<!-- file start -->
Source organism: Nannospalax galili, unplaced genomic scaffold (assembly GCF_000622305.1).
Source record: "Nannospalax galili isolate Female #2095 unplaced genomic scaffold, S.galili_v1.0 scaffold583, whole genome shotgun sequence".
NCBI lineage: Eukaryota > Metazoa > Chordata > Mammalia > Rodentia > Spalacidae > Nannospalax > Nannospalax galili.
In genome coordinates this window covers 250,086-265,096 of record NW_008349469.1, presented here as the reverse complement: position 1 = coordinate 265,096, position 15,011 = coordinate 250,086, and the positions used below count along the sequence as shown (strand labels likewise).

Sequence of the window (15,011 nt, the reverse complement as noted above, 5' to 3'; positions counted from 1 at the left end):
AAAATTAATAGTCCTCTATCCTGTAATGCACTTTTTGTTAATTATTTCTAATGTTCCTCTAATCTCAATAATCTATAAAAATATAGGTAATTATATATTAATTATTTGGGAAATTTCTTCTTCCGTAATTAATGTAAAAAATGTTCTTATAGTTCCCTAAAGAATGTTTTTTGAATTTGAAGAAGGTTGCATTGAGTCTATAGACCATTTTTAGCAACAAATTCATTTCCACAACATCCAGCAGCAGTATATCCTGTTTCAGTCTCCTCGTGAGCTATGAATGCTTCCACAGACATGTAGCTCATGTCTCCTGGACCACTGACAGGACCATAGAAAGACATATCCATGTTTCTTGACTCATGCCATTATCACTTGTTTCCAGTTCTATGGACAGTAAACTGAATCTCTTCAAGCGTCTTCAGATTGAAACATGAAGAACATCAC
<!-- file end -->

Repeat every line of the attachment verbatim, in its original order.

Source organism: Nannospalax galili, unplaced genomic scaffold (assembly GCF_000622305.1).
Source record: "Nannospalax galili isolate Female #2095 unplaced genomic scaffold, S.galili_v1.0 scaffold583, whole genome shotgun sequence".
NCBI lineage: Eukaryota > Metazoa > Chordata > Mammalia > Rodentia > Spalacidae > Nannospalax > Nannospalax galili.
In genome coordinates this window covers 250,086-265,096 of record NW_008349469.1, presented here as the reverse complement: position 1 = coordinate 265,096, position 15,011 = coordinate 250,086, and the positions used below count along the sequence as shown (strand labels likewise).

Sequence of the window (15,011 nt, the reverse complement as noted above, 5' to 3'; positions counted from 1 at the left end):
AAAATTAATAGTCCTCTATCCTGTAATGCACTTTTTGTTAATTATTTCTAATGTTCCTCTAATCTCAATAATCTATAAAAATATAGGTAATTATATATTAATTATTTGGGAAATTTCTTCTTCCGTAATTAATGTAAAAAATGTTCTTATAGTTCCCTAAAGAATGTTTTTTGAATTTGAAGAAGGTTGCATTGAGTCTATAGACCATTTTTAGCAACAAATTCATTTCCACAACATCCAGCAGCAGTATATCCTGTTTCAGTCTCCTCGTGAGCTATGAATGCTTCCACAGACATGTAGCTCATGTCTCCTGGACCACTGACAGGACCATAGAAAGACATATCCATGTTTCTTGACTCATGCCATTATCACTTGTTTCCAGTTCTATGGACAGTAAACTGAATCTCTTCAAGCGTCTTCAGATTGAAACATGAAGAACATCAC